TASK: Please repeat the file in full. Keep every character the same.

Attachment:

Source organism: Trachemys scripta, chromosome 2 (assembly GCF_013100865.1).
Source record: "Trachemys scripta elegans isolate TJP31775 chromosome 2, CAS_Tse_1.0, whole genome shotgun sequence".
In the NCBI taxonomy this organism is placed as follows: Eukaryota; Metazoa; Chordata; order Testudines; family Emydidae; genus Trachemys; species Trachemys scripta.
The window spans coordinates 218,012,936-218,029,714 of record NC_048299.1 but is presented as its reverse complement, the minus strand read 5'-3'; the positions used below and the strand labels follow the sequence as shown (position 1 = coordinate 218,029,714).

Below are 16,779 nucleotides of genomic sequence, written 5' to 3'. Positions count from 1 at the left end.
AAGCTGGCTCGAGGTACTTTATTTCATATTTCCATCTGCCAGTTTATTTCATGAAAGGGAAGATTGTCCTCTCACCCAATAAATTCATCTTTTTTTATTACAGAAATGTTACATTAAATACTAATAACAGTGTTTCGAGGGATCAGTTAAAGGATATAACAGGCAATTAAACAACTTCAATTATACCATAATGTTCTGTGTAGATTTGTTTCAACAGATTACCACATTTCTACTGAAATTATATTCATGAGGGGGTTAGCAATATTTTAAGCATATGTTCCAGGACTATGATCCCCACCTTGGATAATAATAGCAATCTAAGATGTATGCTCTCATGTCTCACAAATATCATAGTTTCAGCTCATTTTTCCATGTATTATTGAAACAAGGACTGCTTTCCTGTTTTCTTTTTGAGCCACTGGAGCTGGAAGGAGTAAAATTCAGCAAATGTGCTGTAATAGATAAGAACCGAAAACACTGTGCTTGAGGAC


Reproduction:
Source organism: Trachemys scripta, chromosome 2 (assembly GCF_013100865.1).
Source record: "Trachemys scripta elegans isolate TJP31775 chromosome 2, CAS_Tse_1.0, whole genome shotgun sequence".
In the NCBI taxonomy this organism is placed as follows: Eukaryota; Metazoa; Chordata; order Testudines; family Emydidae; genus Trachemys; species Trachemys scripta.
The window spans coordinates 218,012,936-218,029,714 of record NC_048299.1 but is presented as its reverse complement, the minus strand read 5'-3'; the positions used below and the strand labels follow the sequence as shown (position 1 = coordinate 218,029,714).

Below are 16,779 nucleotides of genomic sequence, written 5' to 3'. Positions count from 1 at the left end.
AAGCTGGCTCGAGGTACTTTATTTCATATTTCCATCTGCCAGTTTATTTCATGAAAGGGAAGATTGTCCTCTCACCCAATAAATTCATCTTTTTTTATTACAGAAATGTTACATTAAATACTAATAACAGTGTTTCGAGGGATCAGTTAAAGGATATAACAGGCAATTAAACAACTTCAATTATACCATAATGTTCTGTGTAGATTTGTTTCAACAGATTACCACATTTCTACTGAAATTATATTCATGAGGGGGTTAGCAATATTTTAAGCATATGTTCCAGGACTATGATCCCCACCTTGGATAATAATAGCAATCTAAGATGTATGCTCTCATGTCTCACAAATATCATAGTTTCAGCTCATTTTTCCATGTATTATTGAAACAAGGACTGCTTTCCTGTTTTCTTTTTGAGCCACTGGAGCTGGAAGGAGTAAAATTCAGCAAATGTGCTGTAATAGATAAGAACCGAAAACACTGTGCTTGAGGAC